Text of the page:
n=2(15.4%)

 

Important

n=8(11.6%)

n=8(15.4%)

n=1(7.7%)

 

Very important

n=16(23.2%)

n=6(11.5%)

n=3(23.1%)

 

Extremely important

n=36(52.2%)

n=28(53.8%)

n=6(46.2%)

 

Physical conditioning

 

 

 

 

Nothing important

0

n=3(5.8%)

0

0.456

Little important

0

0

0

 

Important

n=16(23.2%)

n=10(19.2%)

n=2(15.4%)

 

Very important

n=17(24.6%)

n=12(23.1%)

n=5(38.5%)

 

Extremely important

n=36(52.2%)

n=27(51.9%)

n=6(46.2%)

 

Table 2 Association between gender and motivational factors in the practice of strength training
n, number of participants; %, percentage of participants; p, <0.05 is significance value obtained by the chi-square test

The “extremely important” option for improving performance, health and physical rehabilitation, stress reduction and physical conditioning can be highlighted. As for social integration, the highest percentage was attributed to "important" for both groups. It can also be mentioned that the study shows that the body mass index does not statistically influence the motivating factors for the practice of resistance training.

Discussion

In this research, despite the use of inclusion criteria to cover ages between 18 and 50 years, the majority of bodybuilding practitioners were approximately 30 years old. This similar age group is found in several other recent surveys involving this type of population.16–20

When evaluated motivational factors to beginning to practice exercises, we watch the prominence in the control of health and anxiety, aesthetics and physical conditioning. This result was independent of the sex and BMI classification displayed.

This finding differs from another survey,21 carried out on motivational factors in gym classes with adults of both sexes. In the latter, women considered in priority order: health, followed by pleasure, third stress control, then aesthetics, sociability and, finally, Competitiveness. For men, the main factors found were health and pleasure, followed by aesthetics, then stress control, competitiveness, and sociability. In all dimensions, men showed less motivation than women did.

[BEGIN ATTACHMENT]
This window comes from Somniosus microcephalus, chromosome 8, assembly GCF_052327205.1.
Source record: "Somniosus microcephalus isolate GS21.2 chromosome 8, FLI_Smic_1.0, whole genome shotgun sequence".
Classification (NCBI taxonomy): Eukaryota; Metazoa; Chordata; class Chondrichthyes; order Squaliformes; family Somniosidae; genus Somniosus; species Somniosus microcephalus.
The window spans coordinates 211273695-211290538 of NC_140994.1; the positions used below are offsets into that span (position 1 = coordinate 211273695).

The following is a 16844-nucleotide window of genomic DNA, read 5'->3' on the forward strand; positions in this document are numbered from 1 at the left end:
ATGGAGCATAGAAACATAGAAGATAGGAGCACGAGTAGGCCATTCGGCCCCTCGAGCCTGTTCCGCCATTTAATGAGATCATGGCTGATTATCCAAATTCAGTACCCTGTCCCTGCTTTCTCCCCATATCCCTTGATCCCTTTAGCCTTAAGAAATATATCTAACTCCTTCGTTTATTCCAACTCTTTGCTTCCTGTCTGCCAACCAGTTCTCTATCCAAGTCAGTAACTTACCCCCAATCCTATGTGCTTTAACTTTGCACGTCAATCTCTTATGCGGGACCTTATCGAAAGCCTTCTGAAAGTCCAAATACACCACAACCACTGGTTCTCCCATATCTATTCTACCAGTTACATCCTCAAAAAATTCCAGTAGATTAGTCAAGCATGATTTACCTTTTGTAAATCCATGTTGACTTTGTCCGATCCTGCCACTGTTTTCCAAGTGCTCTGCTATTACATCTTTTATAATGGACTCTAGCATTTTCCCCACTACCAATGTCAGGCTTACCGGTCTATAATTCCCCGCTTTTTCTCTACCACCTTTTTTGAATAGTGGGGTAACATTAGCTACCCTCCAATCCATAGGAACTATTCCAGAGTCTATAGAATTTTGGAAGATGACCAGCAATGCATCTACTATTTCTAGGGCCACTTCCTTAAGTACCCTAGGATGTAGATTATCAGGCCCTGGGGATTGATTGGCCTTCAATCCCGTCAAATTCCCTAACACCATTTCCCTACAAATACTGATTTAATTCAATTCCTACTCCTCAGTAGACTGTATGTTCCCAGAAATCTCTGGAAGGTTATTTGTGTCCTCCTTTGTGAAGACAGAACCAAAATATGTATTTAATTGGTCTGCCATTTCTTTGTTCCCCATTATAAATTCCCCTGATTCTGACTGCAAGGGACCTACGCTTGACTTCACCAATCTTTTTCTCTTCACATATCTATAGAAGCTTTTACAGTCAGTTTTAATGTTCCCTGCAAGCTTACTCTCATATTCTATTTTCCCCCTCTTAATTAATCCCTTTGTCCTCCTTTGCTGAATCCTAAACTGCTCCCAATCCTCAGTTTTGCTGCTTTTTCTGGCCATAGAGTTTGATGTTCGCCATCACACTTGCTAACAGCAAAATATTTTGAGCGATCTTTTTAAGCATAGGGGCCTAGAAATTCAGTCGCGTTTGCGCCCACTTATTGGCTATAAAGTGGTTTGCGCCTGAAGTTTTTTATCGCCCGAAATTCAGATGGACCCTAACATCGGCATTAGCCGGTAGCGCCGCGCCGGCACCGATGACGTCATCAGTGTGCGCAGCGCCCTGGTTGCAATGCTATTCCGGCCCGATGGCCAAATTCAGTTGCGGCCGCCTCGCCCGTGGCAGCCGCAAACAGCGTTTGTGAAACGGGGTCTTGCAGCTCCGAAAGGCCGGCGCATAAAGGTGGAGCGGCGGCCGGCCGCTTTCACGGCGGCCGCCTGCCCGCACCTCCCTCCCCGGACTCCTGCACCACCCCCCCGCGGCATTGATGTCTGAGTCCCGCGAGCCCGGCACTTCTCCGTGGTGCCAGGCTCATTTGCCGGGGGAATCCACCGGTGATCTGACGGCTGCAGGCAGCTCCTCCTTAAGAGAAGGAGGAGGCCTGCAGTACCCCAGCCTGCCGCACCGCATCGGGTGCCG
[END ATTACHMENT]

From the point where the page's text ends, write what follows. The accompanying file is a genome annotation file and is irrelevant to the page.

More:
Regarding BMI, the results of present study is similar to the result of another research,22,23 which found no relationship between the weight factor and motivational regulation for the practice of physical activity. However, we emphasize that the number of obese people in the present study was quite small. Even so, aesthetics appeared in this and other studies that addressed overweight adults22,24 as one of the main motivational factors for the practice of physical exercises.

In general, the present study corroborated with a recent research,25 which evaluated the association between motivating factors and anthropometric parameters in bodybuilding practitioners and demonstrated as the most cited reasons for the practice of physical activity, for both sexes: health, physical conditioning, disposition, attractiveness, dissatisfaction with body image, aesthetic improvement, feeling of well-being and leisure.

In a similar study26 carried out in 3 gyms, on motivational aspects for the practice of physical activities in adults, the main results were found to be health (36.6%) and aesthetics (22.8%). Finally, a literature review survey27 evaluated in 13 articles, the motivational aspects for the practice of physical activities in physical training in gyms. The main reasons for joining were search for health, aesthetics, socialization, improvement of physical condition, and well-being.

As we have seen, responses from last surveys share some motivational aspects for the practice of physical activity. These responses point to a new direction in the demands of the public that wants to practice physical exercises in the gyms, such as the acquisition of a healthier lifestyle and greater quality of life. Even so, it is clear that there is a trend in this population in search of improvements in aesthetics and physical conditioning. Health professionals must be aware of this change in demand, as these responses may directly influence them in the creation of new activities for the coming years.

In addition, we highlight as a limitation of this study, the type of cross-sectional research itself, which does not point out the relationship between effect and causality. We also pointed out the limited number of participants as a possible study bias. To reduce this bias, we conducted a survey at 4 training centers. We suggest future research with larger samples, as well as other variables for analysis.

Conclusion

We concluded in this study that, as a motivational factor, most adults consider conditioning, aesthetics, health and anxiety control as a resistance training practice, as well as there is no influence of BMI and gender on the results. Considering that the studied age group is seen in great abundance in gyms, the findings become strategically relevant for health professionals, researchers and gym managers, to improve their efforts in these aspects, seeking solutions through innovations, training methods, health campaigns and products that meet the demands of this audience.

Acknowledgments

None.

Conflicts of interest

The authors declare there are no conflicts of interest.

Funding

No external or internal funding.